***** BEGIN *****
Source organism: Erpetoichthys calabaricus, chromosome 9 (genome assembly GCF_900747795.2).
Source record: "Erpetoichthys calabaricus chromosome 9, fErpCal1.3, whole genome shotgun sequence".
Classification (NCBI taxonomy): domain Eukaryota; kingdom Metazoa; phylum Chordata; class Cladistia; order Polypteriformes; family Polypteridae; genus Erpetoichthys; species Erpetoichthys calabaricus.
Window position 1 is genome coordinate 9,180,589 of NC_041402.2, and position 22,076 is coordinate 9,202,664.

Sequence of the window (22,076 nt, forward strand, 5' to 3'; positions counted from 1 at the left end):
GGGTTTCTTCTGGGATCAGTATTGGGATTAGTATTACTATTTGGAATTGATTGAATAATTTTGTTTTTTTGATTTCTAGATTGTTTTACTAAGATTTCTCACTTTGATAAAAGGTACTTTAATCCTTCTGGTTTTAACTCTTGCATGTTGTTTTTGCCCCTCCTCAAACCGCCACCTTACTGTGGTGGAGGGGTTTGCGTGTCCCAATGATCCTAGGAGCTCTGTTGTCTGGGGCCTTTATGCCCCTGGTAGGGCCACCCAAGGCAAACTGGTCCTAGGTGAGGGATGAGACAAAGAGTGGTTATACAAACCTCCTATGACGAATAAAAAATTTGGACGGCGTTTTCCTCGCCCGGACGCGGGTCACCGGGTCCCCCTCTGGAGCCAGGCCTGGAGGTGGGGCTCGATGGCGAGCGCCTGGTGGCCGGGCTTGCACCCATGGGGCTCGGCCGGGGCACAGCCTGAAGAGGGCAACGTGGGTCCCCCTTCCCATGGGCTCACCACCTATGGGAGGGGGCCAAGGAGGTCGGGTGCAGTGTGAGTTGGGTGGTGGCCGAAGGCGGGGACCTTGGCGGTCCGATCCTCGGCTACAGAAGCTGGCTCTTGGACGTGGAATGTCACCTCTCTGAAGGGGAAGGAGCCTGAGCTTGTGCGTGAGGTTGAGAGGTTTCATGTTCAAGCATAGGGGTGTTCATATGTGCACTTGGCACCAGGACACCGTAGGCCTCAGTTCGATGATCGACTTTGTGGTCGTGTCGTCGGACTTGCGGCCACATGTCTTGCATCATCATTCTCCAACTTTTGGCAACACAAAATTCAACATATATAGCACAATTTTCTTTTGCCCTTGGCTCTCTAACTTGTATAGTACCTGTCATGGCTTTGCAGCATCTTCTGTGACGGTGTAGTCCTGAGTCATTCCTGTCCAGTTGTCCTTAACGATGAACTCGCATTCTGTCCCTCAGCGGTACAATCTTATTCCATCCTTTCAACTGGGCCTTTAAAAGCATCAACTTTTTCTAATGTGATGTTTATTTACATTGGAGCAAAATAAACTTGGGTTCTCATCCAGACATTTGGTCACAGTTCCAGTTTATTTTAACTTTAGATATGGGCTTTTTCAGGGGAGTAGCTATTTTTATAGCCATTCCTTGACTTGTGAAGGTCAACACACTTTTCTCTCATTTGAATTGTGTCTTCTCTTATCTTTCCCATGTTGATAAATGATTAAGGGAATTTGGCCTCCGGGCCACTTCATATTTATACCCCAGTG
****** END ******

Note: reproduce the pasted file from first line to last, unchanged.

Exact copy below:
Source organism: Erpetoichthys calabaricus, chromosome 9 (genome assembly GCF_900747795.2).
Source record: "Erpetoichthys calabaricus chromosome 9, fErpCal1.3, whole genome shotgun sequence".
Classification (NCBI taxonomy): domain Eukaryota; kingdom Metazoa; phylum Chordata; class Cladistia; order Polypteriformes; family Polypteridae; genus Erpetoichthys; species Erpetoichthys calabaricus.
Window position 1 is genome coordinate 9,180,589 of NC_041402.2, and position 22,076 is coordinate 9,202,664.

Sequence of the window (22,076 nt, forward strand, 5' to 3'; positions counted from 1 at the left end):
GGGTTTCTTCTGGGATCAGTATTGGGATTAGTATTACTATTTGGAATTGATTGAATAATTTTGTTTTTTTGATTTCTAGATTGTTTTACTAAGATTTCTCACTTTGATAAAAGGTACTTTAATCCTTCTGGTTTTAACTCTTGCATGTTGTTTTTGCCCCTCCTCAAACCGCCACCTTACTGTGGTGGAGGGGTTTGCGTGTCCCAATGATCCTAGGAGCTCTGTTGTCTGGGGCCTTTATGCCCCTGGTAGGGCCACCCAAGGCAAACTGGTCCTAGGTGAGGGATGAGACAAAGAGTGGTTATACAAACCTCCTATGACGAATAAAAAATTTGGACGGCGTTTTCCTCGCCCGGACGCGGGTCACCGGGTCCCCCTCTGGAGCCAGGCCTGGAGGTGGGGCTCGATGGCGAGCGCCTGGTGGCCGGGCTTGCACCCATGGGGCTCGGCCGGGGCACAGCCTGAAGAGGGCAACGTGGGTCCCCCTTCCCATGGGCTCACCACCTATGGGAGGGGGCCAAGGAGGTCGGGTGCAGTGTGAGTTGGGTGGTGGCCGAAGGCGGGGACCTTGGCGGTCCGATCCTCGGCTACAGAAGCTGGCTCTTGGACGTGGAATGTCACCTCTCTGAAGGGGAAGGAGCCTGAGCTTGTGCGTGAGGTTGAGAGGTTTCATGTTCAAGCATAGGGGTGTTCATATGTGCACTTGGCACCAGGACACCGTAGGCCTCAGTTCGATGATCGACTTTGTGGTCGTGTCGTCGGACTTGCGGCCACATGTCTTGCATCATCATTCTCCAACTTTTGGCAACACAAAATTCAACATATATAGCACAATTTTCTTTTGCCCTTGGCTCTCTAACTTGTATAGTACCTGTCATGGCTTTGCAGCATCTTCTGTGACGGTGTAGTCCTGAGTCATTCCTGTCCAGTTGTCCTTAACGATGAACTCGCATTCTGTCCCTCAGCGGTACAATCTTATTCCATCCTTTCAACTGGGCCTTTAAAAGCATCAACTTTTTCTAATGTGATGTTTATTTACATTGGAGCAAAATAAACTTGGGTTCTCATCCAGACATTTGGTCACAGTTCCAGTTTATTTTAACTTTAGATATGGGCTTTTTCAGGGGAGTAGCTATTTTTATAGCCATTCCTTGACTTGTGAAGGTCAACACACTTTTCTCTCATTTGAATTGTGTCTTCTCTTATCTTTCCCATGTTGATAAATGATTAAGGGAATTTGGCCTCCGGGCCACTTCATATTTATACCCCAGTG